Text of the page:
Tumour matrix profiling can predict the severity of lung cancers

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Researchers have identified molecular profiles of the surrounding matrix of common lung cancers, which could help indicate which patients are likely to develop aggressive tumours.

Squamous cell carcinoma is one of the most common lung cancers, however, treatment options for patients are limited and have remained largely unchanged in recent decades. High rates of recurrence and resistance to chemotherapy have meant that less than one in five patients will survive more than five years after their diagnosis.

Researchers from the Garvan Institute of Medical Research have been studying the environment that surrounds these cancer cells in the tumour. A key component of this environment is the extracellular matrix, which is a 3D meshwork of around 300 core molecules.

This matrix is present in all tissues in the human body, providing structural and functional support to hold these cells together. However, in lung cancers, this matrix is fundamentally altered, and changes can promote tumour growth.

Predicting patient prognosis for lung cancer

“Our focus was on how the matrix is changing in squamous cell lung carcinoma, how this might make tumours more aggressive, and how it could be used to help with understanding patient prognosis,” said Dr Amelia Parker, first author of the study.

“Tumours are an ecosystem, made up of cancer cells held together by the matrix – it is this matrix that we think is supporting cancer cells to keep growing and spreading, contributing to the poor outcome for some patients. But we didn’t really have an understanding of what the matrix looks like or why it makes lung cancers resistant to treatment. If we can understand that part of the tumour, we can reveal more effective ways to treat patients by targeting the way the matrix is making cancer more aggressive,” she added.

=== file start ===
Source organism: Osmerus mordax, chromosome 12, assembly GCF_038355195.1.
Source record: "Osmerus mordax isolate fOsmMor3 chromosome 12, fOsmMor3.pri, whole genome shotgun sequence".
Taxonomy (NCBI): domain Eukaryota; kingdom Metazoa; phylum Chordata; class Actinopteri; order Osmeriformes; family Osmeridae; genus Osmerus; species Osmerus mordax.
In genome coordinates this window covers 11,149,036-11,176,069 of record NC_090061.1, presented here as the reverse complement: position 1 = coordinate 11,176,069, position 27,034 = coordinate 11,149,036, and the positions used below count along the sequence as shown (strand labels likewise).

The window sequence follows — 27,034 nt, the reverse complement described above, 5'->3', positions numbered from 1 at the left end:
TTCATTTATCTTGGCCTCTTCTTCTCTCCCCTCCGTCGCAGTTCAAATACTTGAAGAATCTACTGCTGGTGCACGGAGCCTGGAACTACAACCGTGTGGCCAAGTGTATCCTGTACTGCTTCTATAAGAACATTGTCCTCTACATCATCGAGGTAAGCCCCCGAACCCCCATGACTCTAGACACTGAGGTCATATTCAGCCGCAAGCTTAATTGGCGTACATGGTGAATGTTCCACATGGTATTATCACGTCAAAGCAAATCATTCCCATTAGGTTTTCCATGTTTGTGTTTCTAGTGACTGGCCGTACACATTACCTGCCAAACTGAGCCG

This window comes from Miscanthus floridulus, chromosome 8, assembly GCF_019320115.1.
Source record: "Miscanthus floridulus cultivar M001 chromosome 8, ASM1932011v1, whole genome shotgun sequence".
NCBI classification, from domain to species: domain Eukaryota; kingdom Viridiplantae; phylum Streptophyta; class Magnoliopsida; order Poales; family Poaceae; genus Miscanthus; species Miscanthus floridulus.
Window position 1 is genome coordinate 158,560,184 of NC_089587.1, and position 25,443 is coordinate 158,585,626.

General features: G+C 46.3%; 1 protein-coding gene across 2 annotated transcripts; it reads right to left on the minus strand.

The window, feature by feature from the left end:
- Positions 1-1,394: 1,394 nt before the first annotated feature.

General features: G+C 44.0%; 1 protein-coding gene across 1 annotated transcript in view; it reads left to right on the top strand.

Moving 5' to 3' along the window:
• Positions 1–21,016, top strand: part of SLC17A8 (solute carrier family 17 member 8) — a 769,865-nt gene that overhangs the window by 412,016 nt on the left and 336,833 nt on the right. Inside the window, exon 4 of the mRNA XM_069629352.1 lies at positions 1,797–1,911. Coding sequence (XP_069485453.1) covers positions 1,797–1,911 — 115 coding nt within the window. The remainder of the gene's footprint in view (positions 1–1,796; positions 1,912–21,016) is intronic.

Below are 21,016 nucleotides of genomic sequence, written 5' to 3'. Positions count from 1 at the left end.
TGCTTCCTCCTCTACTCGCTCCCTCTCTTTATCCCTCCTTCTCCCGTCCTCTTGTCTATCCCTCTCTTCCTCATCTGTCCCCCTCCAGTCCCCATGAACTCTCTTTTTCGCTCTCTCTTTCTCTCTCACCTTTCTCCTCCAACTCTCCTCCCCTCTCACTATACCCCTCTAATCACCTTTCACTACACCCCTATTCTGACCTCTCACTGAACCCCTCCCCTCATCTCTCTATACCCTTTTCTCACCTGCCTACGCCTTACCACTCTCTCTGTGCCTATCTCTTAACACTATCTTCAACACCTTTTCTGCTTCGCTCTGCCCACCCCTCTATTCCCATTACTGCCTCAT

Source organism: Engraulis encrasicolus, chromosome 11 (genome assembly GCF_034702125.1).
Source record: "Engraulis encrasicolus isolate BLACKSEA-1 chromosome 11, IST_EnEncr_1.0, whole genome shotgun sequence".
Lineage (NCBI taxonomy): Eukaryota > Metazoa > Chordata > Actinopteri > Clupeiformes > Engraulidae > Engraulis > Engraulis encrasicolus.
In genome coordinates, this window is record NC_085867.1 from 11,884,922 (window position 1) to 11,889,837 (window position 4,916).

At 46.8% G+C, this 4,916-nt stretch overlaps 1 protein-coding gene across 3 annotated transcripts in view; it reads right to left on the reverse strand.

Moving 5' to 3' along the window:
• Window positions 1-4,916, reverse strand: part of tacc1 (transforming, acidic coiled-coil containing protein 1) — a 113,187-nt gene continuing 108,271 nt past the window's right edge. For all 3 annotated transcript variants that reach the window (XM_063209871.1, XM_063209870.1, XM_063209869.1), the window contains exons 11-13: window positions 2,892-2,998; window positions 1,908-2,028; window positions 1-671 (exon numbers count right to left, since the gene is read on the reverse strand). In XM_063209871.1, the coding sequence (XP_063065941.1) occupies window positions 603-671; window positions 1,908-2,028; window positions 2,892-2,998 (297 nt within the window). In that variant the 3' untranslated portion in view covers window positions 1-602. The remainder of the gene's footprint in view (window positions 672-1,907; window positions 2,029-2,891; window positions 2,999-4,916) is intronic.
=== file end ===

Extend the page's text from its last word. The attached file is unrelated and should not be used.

The researchers believe their findings, could be used to develop biomarkers which could potentially determine which patients might benefit from more aggressive and more targeted treatment for lung cancers.

The researchers, led by Associate Professor Thomas Cox, examined the molecular and protein composition of the matrix around squamous cell carcinoma lung tumours, taken from patient tissue samples.

The research team identified two tumour matrix profiles, in one, the patient prognosis was good, and in the other patient outcomes were poor. The matrix profiles appeared to be established early in the initiation of the tumour and persisted as the tumour growth continued. This shows that the tumour matric profiles can control how the tumour will respond to chemotherapy treatment.

Matrix profiling could be used for multiple conditions

In patients who experienced poorer outcomes, the tumour matrix contained more collagen proteins and more fibrosis, stiffening the tumour structure. This suggested to the researchers that the tumour matrix is capable of remodelling to protect itself from treatment for lung cancers.

The researchers also discovered that, while adenocarcinomas and squamous cell carcinomas appeared similar in the clinic, they were noticeably different in their matrix composition. These differences could be leveraged by existing therapies developed to treat other diseases.

“These two tumours look very similar under the microscope, and are typically treated the same way, but are very different on a molecular level. This sheds light on why some patients progress well and others don’t, and how we might be able to stratify patients to provide more personalised treatment,” said Cox.

The full findings of the study have been published in BMC Genomic Medicine.

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